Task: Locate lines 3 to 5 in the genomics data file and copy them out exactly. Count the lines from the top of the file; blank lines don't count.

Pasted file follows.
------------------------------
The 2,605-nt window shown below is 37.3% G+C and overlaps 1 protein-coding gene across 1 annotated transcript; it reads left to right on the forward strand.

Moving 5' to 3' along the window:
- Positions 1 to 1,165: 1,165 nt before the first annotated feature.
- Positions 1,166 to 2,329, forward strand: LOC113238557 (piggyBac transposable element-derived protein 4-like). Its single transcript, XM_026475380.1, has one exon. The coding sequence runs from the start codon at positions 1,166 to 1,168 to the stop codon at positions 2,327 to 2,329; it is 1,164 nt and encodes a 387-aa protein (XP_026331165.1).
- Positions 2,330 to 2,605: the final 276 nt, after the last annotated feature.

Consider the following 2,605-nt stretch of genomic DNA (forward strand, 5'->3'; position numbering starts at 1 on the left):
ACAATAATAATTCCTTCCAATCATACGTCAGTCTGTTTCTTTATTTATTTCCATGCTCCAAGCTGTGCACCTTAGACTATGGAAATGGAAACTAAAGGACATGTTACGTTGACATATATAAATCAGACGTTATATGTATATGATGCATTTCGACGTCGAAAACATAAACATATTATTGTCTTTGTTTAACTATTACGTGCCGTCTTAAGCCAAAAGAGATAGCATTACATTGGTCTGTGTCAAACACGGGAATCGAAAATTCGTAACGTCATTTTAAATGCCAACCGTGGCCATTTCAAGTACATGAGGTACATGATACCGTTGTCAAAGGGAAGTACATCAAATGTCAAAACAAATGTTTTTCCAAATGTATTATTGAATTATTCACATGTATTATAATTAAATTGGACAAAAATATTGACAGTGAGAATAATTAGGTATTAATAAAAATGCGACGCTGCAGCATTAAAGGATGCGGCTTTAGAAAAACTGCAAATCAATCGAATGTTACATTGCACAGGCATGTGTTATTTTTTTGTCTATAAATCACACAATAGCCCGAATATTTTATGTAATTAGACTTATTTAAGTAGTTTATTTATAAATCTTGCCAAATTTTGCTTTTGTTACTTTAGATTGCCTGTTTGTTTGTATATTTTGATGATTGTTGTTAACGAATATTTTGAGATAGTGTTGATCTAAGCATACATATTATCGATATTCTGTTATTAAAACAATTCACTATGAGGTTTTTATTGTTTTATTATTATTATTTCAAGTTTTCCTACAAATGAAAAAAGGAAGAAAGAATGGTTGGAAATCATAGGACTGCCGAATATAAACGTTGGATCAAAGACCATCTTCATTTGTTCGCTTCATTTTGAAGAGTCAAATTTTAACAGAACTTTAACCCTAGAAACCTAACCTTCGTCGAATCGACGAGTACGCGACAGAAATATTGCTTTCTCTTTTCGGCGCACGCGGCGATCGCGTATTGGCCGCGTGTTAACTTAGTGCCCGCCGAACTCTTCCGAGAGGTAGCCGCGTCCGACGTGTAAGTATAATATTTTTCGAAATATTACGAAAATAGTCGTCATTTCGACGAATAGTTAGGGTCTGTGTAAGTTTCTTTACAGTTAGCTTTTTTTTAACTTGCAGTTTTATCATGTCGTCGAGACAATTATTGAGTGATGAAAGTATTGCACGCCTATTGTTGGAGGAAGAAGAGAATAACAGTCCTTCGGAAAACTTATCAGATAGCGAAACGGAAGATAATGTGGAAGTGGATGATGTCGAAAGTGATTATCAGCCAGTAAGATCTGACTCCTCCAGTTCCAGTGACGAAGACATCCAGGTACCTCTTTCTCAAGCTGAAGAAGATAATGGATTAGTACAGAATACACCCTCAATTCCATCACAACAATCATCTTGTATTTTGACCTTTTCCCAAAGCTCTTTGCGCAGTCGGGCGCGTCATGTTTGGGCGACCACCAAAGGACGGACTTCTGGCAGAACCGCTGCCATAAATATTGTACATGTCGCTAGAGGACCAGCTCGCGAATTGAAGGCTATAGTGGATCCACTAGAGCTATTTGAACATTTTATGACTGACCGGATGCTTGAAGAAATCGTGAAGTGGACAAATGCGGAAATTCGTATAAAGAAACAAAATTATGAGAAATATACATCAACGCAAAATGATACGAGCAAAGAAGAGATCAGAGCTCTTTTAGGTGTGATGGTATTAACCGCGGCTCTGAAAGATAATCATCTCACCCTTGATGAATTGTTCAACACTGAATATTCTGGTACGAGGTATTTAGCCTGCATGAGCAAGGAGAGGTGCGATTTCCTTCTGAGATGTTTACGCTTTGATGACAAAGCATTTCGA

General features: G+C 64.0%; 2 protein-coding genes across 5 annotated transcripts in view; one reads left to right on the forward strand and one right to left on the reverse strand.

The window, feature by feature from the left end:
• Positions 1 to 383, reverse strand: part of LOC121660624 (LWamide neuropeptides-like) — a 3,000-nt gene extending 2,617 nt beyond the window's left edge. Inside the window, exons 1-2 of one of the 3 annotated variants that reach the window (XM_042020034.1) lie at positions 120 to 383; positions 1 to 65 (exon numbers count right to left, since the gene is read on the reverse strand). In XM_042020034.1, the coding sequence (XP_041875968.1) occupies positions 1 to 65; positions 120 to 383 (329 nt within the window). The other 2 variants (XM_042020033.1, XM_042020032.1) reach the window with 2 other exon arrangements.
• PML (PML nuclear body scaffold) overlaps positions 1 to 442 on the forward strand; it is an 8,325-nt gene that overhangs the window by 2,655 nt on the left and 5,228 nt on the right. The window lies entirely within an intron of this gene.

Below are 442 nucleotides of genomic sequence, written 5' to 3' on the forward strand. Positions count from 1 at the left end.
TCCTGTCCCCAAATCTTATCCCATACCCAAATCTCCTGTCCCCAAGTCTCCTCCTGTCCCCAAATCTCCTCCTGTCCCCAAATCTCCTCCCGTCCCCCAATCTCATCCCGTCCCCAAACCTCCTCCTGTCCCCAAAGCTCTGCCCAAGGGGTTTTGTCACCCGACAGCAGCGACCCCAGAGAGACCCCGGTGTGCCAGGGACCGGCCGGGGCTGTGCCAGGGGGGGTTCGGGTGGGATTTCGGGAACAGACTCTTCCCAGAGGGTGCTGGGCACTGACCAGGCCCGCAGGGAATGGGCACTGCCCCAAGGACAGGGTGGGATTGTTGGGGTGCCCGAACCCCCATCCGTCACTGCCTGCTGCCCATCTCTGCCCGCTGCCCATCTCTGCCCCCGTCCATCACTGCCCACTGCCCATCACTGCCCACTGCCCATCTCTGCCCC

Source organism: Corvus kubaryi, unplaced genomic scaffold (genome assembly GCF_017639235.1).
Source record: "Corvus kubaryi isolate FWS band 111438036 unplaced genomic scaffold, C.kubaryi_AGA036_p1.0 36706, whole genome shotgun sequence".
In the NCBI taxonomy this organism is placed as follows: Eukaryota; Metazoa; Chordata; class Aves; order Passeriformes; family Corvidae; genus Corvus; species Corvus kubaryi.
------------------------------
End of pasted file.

- Positions 1 to 1,165: 1,165 nt before the first annotated feature.
- Positions 1,166 to 2,329, forward strand: LOC113238557 (piggyBac transposable element-derived protein 4-like). Its single transcript, XM_026475380.1, has one exon. The coding sequence runs from the start codon at positions 1,166 to 1,168 to the stop codon at positions 2,327 to 2,329; it is 1,164 nt and encodes a 387-aa protein (XP_026331165.1).
- Positions 2,330 to 2,605: the final 276 nt, after the last annotated feature.